The answer, as Morris freely admits, is that the maverick director-choreographer actively disliked Dryden's story, a complicated affair about Arthur's quest to unify Britain and rescue his beloved from his evil enemy, and has thrown all of it out, keeping only the opera's lovely Baroque score. He then uses that evocative music -- none of which was ever sung by the character of Arthur -- to create a song-and-dance pageant, using seven onstage singers (plus an offstage chorus) and 16 members of his talented Mark Morris Dance Group.
As he has so often done in his work, Morris manages to both eschew and abandon tradition, often at the same time. His dances, beautifully performed, are very much in the style of the period -- including an absolutely gorgeous finale with his cast dancing around the maypole. (The fairly minimal set design is by Broadway veteran Adrianne Lobel.)
But Morris is also never one to shy away from adding an anachronism -- as in the Beckettian sequence with a man briefly trapped inside a refrigerator. As is Morris' wont, the two-hour piece is also filled with more than the occasional extraneous touch, like a small parade of dancers dressed up like animals -- a moment that allows famed costume designer Isaac Mizrahi to engage in some genuine whimsy -- or a sex-tinged sequence that incorporates some sublte gender-bending.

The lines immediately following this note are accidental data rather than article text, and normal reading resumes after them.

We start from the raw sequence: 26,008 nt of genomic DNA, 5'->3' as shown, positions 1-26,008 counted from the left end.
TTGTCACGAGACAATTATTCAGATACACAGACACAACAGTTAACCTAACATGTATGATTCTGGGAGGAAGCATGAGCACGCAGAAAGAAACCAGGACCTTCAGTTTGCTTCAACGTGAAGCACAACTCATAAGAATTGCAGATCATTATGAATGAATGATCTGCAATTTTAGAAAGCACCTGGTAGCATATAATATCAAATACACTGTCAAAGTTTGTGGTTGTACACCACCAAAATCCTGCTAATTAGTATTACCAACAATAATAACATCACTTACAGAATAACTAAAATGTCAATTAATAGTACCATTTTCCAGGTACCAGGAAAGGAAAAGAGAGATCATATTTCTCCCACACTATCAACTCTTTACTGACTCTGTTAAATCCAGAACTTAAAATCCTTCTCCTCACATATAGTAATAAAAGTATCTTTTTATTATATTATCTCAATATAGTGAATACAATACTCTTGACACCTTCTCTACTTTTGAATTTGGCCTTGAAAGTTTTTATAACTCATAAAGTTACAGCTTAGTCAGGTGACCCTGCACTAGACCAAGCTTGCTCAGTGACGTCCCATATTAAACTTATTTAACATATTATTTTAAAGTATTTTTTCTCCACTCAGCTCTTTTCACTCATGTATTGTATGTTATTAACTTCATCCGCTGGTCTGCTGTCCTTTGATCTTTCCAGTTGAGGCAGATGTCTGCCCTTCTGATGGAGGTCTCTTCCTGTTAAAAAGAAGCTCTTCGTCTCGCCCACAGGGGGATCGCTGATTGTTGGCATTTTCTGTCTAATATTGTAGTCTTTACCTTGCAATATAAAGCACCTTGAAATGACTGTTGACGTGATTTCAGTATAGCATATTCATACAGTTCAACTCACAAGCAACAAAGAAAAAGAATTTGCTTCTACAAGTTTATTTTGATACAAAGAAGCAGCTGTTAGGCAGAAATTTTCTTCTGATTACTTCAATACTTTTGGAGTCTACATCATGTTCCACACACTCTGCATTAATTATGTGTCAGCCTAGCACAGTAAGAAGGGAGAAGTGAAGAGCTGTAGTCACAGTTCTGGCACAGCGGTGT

If Morris' ensemble of dancers are often the focus on the opera's staging, his singers not only hold their own, they happily play along with his sense of fun. For example, the silvery-voiced soprano Sarah Jane McMahon does a little juggling (clad in a gorgeous Mizrahi take on the little black dress), while the excellent baritone Daniel Mobbs not only crouches within that refrigerator, but in another section, sings clad only in a pair of white boxer shorts.
Finally, Arthur is not completely ignored by Morris -- a gold crown is ever-present on the stage, presumably to represent his royal presence. A king deserves nothing less.